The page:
Which is the true religion ?

Oh, Akbar, find out that if you can, and in the end make a god of thyself, to be worshipped and cast aside as the veriest scum. I have no doubt that long ere this Akbar had his face under control. Under those shaggy eyebrows of his was a religion altogether unexplored by the outside world.

So, when this monk, pale of face, and spent with frequent prayer and fasting, narrated that a child was born in Bethlehem in a stable, and lay in a manger, and that this child was the Son of God, his coun- tenance remained immobile and impassive before the great mystery.

He did not wear his heart on his embroidered sleeve for the ulemas to peck at.

He retired, and in some dim recess of the Palace tried his alchemy on all religions, to weld, if he could, or amalgamate them into one whole,

which should be the creation of his genius. Futile enough and pinchbeck at the best. The reader may wish to know of some of the acts of Aqua- viva at Sikri and Agra.

Kinglake, in Eoihen, says : " The Oriental is not a contriving animal."

So Aquaviva may be credited with some share of the philanthropic enterprises in Sikri and Agra in Akbar's time

. His refusal to accompany Akbar to a sati may have influenced that great man in his endeavours to put a stop to the rite.

He built at Agra what may be regarded as the first Christian Church in India,
Hither came Akbar alone, where he offered prayers and knelt in the fashion of Christians. When Akbar offered him a khilat of many thousand crowns, he politely declined it as contrary to his vow of poverty.

old christian art work for Akbars christian wife

Was he the founder of Medical Missions ? He built a hospital, because " heathen and Moslem in many places are disposed to the acceptance of the Christian religion by the sight of a work of mercy."

Such is the contemporary reason for the building. If Aquaviva was the apostle of water-drinking he would not belie his name.

 Sunehra Makann - is the palace of Akbar’s Christian wife, Mariam-Uz-Zamani. This two-storeyed building is richly adorned by gold murals in Persian style. The beams have inscriptions of verses by Akbar’s brother, Faizi.

It might be worth while examining what part, if any, he took in the temperance movement, when Akbar opened a shop in Sikri " where wine was to be sold at a fixed price and only for medicinal purposes."

From all we know he may have been the Father Mathew of those besotted times. If so, Akbar would join heart and hand with him in this movement, from the mortal dread he had of that curse which eventually descended on his family and tore away from him two of his children by delirium tremens.

The effigy of the third, Jehangier, as a royal drinker, cup in hand, is preserved on the coins of the period.

In 1582 Murad was ten and Jehangier fourteen years of age.

We know that Jehangier's apartments were within earshot of Aquaviva's, for the boy, hearing strange noises proceeding from his room, crept unobserved, and witnessed with horror the spectacle of flagellation,

Akbar gently detained Aquaviva a year after the other padres left.

I dare say that it was with a heavy heart that Aquaviva set out for Goa, and as the last view of Agra disap- peared from his vision I doubt not he heaved a sigh.

Did he ever dream of converting Akbar?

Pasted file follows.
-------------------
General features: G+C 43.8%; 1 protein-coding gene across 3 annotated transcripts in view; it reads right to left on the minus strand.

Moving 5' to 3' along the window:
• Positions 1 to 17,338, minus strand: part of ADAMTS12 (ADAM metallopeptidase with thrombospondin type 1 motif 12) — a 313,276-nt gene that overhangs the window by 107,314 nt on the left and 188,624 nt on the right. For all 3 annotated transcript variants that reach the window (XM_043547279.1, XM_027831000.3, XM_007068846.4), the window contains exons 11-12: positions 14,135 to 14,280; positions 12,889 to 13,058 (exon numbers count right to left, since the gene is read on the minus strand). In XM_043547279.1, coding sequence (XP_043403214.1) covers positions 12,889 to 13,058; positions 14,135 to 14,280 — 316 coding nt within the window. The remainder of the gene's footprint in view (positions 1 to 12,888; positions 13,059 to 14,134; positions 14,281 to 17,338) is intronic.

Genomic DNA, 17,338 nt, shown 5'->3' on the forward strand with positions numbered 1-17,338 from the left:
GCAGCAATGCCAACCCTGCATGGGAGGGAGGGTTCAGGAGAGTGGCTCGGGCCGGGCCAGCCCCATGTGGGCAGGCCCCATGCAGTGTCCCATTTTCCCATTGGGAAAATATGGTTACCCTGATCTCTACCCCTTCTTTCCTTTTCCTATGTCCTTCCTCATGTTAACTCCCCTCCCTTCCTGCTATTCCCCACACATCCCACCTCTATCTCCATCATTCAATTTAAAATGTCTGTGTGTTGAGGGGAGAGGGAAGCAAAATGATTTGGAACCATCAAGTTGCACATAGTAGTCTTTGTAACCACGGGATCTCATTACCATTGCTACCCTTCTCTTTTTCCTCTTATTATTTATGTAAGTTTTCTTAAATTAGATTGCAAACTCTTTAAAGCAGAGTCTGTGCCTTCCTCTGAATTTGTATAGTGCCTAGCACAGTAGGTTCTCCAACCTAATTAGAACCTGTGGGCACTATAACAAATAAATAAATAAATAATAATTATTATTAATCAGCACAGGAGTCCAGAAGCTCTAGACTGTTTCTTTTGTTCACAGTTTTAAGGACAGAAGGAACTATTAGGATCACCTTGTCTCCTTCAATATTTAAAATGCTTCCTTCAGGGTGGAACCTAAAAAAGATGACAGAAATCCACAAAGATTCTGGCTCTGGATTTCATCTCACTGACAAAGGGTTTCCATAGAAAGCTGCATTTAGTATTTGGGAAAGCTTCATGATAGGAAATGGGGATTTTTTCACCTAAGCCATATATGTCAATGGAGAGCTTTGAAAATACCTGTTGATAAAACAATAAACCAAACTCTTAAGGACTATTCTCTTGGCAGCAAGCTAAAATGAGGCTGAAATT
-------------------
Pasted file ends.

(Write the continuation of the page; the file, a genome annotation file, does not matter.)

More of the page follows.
I wot not. But if he did, no more noble sentiment could animate the human breast, and it would have been a colossal capture for Christendom, before which the triumphs of Loyola and Xavier might well appear insignificant.

To see tliese three years apparently wasted, to see such a magnificent dream like some superb porcelain vase shattered to pieces, none of us, even the straitest Presbyterian, can refuse him sympathy, and that homage which is always the meed of heroism in the hour of disappointment.

In any case his hour of agony was brief, and I gather from his words that some pre- venient grace came to his aid, and showed him a loftier ideal (to wit, his own martyrdom) than even the conversion of Akbar.

He believed that it had been registered in heaven, that he on earth, by suffering and death, in the footsteps of his Divine Master, should awake to immortality.

And so it came to pass that afcer three years with Akbar, years of sickness of heart, and not without sickness of body, Aquaviva came back to Goa.

We can well believe that he still looked on that palm-fringed isle as the goal of all his aspirations, and that he still trod its white and sandy shore believing that God would work out his destiny, to the ultimate good of man, by giving him his dearest wish — the martyr's crown.

He reached Goa from Agra on May, 1583.

and finally, in that year, when on a missionary tour in Salsette of Goa, he and four others were attacked and brutally murdered by the pagans at a place called Coucolim

The circum- stances which led up to the catastrophe at Coucolim were deplorable.

There were Aquaviva and four young priests, none of them over thirty-five years of age, engaged in the work of planting crosses, and places of Christian worship.

One of their party had killed a cow and polluted a Hindu temple with its blood.

On approaching the village of Coucolim they found the natives in a ferment, wild and exasperated with this untoward occurrence.

 That mischief was brewing against the missionaries there seemed little doubt, for, on ap proaching the gate, a naked yogi rushed out with wild gesticu- lations and contortions, and made it all too evident that the lives of the party were in imminent danger.

However, after his disappen ranee, a headman came out and reported that, though the village was divided, a welcome would be given them, which, in a measure, lulled their suspicions.